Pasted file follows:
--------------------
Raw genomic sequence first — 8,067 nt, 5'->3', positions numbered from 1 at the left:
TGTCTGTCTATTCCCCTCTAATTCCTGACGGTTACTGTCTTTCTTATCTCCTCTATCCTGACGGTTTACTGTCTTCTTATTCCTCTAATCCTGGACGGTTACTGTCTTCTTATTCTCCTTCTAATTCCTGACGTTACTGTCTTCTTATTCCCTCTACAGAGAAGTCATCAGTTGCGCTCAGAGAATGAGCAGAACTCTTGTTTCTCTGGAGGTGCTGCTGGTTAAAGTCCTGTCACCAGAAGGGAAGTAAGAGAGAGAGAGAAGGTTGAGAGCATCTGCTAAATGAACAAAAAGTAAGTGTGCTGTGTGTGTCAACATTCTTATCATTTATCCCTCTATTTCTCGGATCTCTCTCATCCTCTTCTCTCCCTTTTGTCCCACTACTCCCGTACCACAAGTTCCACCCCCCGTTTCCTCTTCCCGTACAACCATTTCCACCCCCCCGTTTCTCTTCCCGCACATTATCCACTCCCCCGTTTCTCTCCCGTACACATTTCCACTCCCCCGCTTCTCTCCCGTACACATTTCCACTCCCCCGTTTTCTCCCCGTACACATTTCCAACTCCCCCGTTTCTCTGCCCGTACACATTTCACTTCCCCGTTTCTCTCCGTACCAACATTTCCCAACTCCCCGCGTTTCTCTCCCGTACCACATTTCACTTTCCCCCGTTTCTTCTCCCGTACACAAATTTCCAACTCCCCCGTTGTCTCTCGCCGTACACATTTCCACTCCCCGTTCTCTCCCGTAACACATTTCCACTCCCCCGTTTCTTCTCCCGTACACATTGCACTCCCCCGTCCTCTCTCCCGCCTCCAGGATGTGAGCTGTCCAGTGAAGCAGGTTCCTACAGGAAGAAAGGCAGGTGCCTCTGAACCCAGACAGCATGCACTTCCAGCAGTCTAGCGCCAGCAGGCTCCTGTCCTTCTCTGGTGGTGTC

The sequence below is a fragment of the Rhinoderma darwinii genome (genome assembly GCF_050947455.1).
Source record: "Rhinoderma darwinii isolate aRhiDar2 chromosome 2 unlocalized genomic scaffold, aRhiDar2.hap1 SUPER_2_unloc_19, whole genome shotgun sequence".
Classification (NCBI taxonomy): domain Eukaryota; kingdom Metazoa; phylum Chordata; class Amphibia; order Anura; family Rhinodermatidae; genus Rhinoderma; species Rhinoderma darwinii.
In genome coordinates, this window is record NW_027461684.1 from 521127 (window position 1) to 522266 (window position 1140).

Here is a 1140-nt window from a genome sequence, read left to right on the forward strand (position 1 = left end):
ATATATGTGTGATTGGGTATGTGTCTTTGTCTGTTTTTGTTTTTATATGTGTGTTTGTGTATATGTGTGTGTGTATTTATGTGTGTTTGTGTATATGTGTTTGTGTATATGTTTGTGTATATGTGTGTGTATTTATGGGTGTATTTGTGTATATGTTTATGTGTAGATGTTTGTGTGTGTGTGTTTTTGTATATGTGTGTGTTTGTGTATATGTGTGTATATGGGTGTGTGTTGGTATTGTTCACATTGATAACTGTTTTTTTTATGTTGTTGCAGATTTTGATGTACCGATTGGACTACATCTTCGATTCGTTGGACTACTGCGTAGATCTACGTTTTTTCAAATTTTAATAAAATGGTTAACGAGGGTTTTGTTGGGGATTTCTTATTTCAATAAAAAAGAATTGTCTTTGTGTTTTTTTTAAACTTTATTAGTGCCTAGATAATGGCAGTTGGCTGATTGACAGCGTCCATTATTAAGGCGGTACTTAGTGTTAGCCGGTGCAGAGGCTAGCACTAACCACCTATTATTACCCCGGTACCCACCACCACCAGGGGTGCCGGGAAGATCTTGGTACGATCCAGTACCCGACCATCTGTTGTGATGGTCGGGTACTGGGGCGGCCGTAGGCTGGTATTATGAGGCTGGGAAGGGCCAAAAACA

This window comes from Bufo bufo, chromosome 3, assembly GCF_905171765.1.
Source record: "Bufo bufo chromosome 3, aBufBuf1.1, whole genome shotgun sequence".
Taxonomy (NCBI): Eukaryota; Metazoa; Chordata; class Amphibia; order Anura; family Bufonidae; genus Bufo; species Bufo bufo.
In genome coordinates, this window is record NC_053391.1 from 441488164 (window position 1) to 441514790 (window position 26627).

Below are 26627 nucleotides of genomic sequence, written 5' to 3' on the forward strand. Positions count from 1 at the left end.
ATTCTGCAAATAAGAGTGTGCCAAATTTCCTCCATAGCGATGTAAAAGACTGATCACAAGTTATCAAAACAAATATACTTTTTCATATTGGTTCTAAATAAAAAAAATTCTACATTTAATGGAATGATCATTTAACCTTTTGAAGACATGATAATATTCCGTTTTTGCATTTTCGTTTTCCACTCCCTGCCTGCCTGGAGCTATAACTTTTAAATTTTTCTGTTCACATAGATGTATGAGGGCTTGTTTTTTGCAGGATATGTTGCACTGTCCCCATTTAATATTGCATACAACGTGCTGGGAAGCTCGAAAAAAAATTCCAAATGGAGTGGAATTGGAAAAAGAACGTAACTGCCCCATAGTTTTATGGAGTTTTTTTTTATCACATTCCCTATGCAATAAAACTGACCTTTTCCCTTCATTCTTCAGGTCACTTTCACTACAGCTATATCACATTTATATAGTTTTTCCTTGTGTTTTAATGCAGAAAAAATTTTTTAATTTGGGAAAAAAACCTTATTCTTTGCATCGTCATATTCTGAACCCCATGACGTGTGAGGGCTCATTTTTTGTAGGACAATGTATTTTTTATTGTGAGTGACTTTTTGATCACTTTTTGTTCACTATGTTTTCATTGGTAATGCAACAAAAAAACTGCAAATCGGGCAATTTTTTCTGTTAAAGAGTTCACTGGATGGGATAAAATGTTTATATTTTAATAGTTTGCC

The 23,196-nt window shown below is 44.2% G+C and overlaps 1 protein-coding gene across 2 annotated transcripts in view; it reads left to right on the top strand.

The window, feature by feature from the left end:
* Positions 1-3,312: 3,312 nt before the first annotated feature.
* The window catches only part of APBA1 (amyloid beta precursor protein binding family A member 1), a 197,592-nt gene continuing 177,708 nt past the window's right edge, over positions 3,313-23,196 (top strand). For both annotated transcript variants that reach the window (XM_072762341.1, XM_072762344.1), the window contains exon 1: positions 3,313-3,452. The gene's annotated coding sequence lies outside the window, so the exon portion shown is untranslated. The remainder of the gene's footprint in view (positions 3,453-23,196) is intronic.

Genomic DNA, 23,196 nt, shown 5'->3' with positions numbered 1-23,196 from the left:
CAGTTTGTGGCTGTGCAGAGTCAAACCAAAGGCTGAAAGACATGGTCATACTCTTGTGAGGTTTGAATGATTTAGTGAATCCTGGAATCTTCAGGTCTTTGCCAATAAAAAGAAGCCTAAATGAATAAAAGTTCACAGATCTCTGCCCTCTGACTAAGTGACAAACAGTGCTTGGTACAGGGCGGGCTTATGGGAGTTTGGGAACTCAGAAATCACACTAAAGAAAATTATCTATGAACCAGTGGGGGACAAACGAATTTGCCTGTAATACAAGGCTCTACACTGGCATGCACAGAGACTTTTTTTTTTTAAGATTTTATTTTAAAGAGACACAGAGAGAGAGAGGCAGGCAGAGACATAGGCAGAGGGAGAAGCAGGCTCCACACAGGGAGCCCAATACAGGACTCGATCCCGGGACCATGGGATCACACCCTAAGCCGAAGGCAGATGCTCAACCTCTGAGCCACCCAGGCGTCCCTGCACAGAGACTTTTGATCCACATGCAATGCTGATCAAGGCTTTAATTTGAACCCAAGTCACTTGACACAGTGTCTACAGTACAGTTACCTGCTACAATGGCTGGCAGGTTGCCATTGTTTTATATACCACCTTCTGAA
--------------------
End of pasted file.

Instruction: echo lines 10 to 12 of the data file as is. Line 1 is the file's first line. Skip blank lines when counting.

Source record: "Bufo bufo chromosome 3, aBufBuf1.1, whole genome shotgun sequence".
Taxonomy (NCBI): Eukaryota; Metazoa; Chordata; class Amphibia; order Anura; family Bufonidae; genus Bufo; species Bufo bufo.
In genome coordinates, this window is record NC_053391.1 from 441488164 (window position 1) to 441514790 (window position 26627).